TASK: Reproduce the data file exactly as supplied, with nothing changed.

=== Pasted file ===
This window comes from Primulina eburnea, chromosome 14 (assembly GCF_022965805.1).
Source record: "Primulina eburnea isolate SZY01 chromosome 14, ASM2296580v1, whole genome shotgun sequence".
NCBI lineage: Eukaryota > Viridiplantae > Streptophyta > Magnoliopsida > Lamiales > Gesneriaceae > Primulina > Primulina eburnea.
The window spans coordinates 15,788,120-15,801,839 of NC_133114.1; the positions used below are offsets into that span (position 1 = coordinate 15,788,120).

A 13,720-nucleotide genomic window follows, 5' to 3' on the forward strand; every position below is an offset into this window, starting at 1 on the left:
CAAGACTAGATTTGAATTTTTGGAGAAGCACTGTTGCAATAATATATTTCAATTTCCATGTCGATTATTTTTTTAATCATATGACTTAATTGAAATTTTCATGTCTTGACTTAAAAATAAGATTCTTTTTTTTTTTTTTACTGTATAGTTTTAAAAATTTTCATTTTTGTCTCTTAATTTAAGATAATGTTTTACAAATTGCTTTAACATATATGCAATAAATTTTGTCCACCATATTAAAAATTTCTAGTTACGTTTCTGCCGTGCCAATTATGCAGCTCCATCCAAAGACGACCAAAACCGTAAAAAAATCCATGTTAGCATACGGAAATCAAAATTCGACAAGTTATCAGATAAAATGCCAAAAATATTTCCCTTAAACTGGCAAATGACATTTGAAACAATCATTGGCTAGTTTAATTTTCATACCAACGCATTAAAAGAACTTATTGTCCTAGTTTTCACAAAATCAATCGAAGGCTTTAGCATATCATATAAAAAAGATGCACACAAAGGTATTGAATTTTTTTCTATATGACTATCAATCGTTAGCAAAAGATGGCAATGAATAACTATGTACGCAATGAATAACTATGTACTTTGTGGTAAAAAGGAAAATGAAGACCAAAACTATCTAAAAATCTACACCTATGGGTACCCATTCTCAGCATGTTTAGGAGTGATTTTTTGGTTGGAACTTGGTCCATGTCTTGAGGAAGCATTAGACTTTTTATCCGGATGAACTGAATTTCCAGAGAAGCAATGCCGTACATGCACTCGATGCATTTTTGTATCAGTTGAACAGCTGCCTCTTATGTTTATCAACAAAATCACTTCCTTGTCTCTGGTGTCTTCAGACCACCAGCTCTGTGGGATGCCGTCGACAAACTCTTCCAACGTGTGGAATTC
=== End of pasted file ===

This window comes from Primulina eburnea, chromosome 14 (assembly GCF_022965805.1).
Source record: "Primulina eburnea isolate SZY01 chromosome 14, ASM2296580v1, whole genome shotgun sequence".
NCBI lineage: Eukaryota > Viridiplantae > Streptophyta > Magnoliopsida > Lamiales > Gesneriaceae > Primulina > Primulina eburnea.
The window spans coordinates 15,788,120-15,801,839 of NC_133114.1; the positions used below are offsets into that span (position 1 = coordinate 15,788,120).

A 13,720-nucleotide genomic window follows, 5' to 3' on the forward strand; every position below is an offset into this window, starting at 1 on the left:
CAAGACTAGATTTGAATTTTTGGAGAAGCACTGTTGCAATAATATATTTCAATTTCCATGTCGATTATTTTTTTAATCATATGACTTAATTGAAATTTTCATGTCTTGACTTAAAAATAAGATTCTTTTTTTTTTTTTTACTGTATAGTTTTAAAAATTTTCATTTTTGTCTCTTAATTTAAGATAATGTTTTACAAATTGCTTTAACATATATGCAATAAATTTTGTCCACCATATTAAAAATTTCTAGTTACGTTTCTGCCGTGCCAATTATGCAGCTCCATCCAAAGACGACCAAAACCGTAAAAAAATCCATGTTAGCATACGGAAATCAAAATTCGACAAGTTATCAGATAAAATGCCAAAAATATTTCCCTTAAACTGGCAAATGACATTTGAAACAATCATTGGCTAGTTTAATTTTCATACCAACGCATTAAAAGAACTTATTGTCCTAGTTTTCACAAAATCAATCGAAGGCTTTAGCATATCATATAAAAAAGATGCACACAAAGGTATTGAATTTTTTTCTATATGACTATCAATCGTTAGCAAAAGATGGCAATGAATAACTATGTACGCAATGAATAACTATGTACTTTGTGGTAAAAAGGAAAATGAAGACCAAAACTATCTAAAAATCTACACCTATGGGTACCCATTCTCAGCATGTTTAGGAGTGATTTTTTGGTTGGAACTTGGTCCATGTCTTGAGGAAGCATTAGACTTTTTATCCGGATGAACTGAATTTCCAGAGAAGCAATGCCGTACATGCACTCGATGCATTTTTGTATCAGTTGAACAGCTGCCTCTTATGTTTATCAACAAAATCACTTCCTTGTCTCTGGTGTCTTCAGACCACCAGCTCTGTGGGATGCCGTCGACAAACTCTTCCAACGTGTGGAATTC